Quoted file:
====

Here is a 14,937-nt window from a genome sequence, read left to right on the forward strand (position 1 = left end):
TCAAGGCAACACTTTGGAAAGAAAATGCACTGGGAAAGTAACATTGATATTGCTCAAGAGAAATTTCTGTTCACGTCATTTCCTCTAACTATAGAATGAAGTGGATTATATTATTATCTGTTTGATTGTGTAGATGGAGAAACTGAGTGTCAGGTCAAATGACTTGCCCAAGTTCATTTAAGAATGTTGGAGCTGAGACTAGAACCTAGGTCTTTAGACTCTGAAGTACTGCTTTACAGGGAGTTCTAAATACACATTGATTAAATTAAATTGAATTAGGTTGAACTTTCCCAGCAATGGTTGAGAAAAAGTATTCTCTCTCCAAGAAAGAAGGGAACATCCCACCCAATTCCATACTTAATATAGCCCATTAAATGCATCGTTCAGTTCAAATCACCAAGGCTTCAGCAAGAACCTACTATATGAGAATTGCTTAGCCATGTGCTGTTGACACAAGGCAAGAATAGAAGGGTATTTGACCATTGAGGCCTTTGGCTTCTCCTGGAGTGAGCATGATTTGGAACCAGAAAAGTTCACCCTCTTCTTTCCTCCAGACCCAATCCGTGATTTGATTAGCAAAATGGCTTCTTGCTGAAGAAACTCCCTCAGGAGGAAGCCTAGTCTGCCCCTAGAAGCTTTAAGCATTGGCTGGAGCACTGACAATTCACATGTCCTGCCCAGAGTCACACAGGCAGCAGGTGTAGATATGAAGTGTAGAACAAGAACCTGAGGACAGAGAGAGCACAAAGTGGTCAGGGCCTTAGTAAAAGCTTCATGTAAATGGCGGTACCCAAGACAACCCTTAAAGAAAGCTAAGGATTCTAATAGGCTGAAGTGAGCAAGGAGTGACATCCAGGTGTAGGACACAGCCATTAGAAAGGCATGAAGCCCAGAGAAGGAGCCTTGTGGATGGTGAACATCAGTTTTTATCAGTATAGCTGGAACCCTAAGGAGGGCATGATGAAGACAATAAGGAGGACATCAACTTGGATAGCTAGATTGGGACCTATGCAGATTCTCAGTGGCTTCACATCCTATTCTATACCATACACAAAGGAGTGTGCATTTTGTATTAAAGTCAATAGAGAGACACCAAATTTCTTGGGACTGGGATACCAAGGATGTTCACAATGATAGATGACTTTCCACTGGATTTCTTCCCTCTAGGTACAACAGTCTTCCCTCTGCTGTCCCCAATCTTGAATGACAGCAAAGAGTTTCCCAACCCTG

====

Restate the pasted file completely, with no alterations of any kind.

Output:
Here is a 14,937-nt window from a genome sequence, read left to right on the forward strand (position 1 = left end):
TCAAGGCAACACTTTGGAAAGAAAATGCACTGGGAAAGTAACATTGATATTGCTCAAGAGAAATTTCTGTTCACGTCATTTCCTCTAACTATAGAATGAAGTGGATTATATTATTATCTGTTTGATTGTGTAGATGGAGAAACTGAGTGTCAGGTCAAATGACTTGCCCAAGTTCATTTAAGAATGTTGGAGCTGAGACTAGAACCTAGGTCTTTAGACTCTGAAGTACTGCTTTACAGGGAGTTCTAAATACACATTGATTAAATTAAATTGAATTAGGTTGAACTTTCCCAGCAATGGTTGAGAAAAAGTATTCTCTCTCCAAGAAAGAAGGGAACATCCCACCCAATTCCATACTTAATATAGCCCATTAAATGCATCGTTCAGTTCAAATCACCAAGGCTTCAGCAAGAACCTACTATATGAGAATTGCTTAGCCATGTGCTGTTGACACAAGGCAAGAATAGAAGGGTATTTGACCATTGAGGCCTTTGGCTTCTCCTGGAGTGAGCATGATTTGGAACCAGAAAAGTTCACCCTCTTCTTTCCTCCAGACCCAATCCGTGATTTGATTAGCAAAATGGCTTCTTGCTGAAGAAACTCCCTCAGGAGGAAGCCTAGTCTGCCCCTAGAAGCTTTAAGCATTGGCTGGAGCACTGACAATTCACATGTCCTGCCCAGAGTCACACAGGCAGCAGGTGTAGATATGAAGTGTAGAACAAGAACCTGAGGACAGAGAGAGCACAAAGTGGTCAGGGCCTTAGTAAAAGCTTCATGTAAATGGCGGTACCCAAGACAACCCTTAAAGAAAGCTAAGGATTCTAATAGGCTGAAGTGAGCAAGGAGTGACATCCAGGTGTAGGACACAGCCATTAGAAAGGCATGAAGCCCAGAGAAGGAGCCTTGTGGATGGTGAACATCAGTTTTTATCAGTATAGCTGGAACCCTAAGGAGGGCATGATGAAGACAATAAGGAGGACATCAACTTGGATAGCTAGATTGGGACCTATGCAGATTCTCAGTGGCTTCACATCCTATTCTATACCATACACAAAGGAGTGTGCATTTTGTATTAAAGTCAATAGAGAGACACCAAATTTCTTGGGACTGGGATACCAAGGATGTTCACAATGATAGATGACTTTCCACTGGATTTCTTCCCTCTAGGTACAACAGTCTTCCCTCTGCTGTCCCCAATCTTGAATGACAGCAAAGAGTTTCCCAACCCTG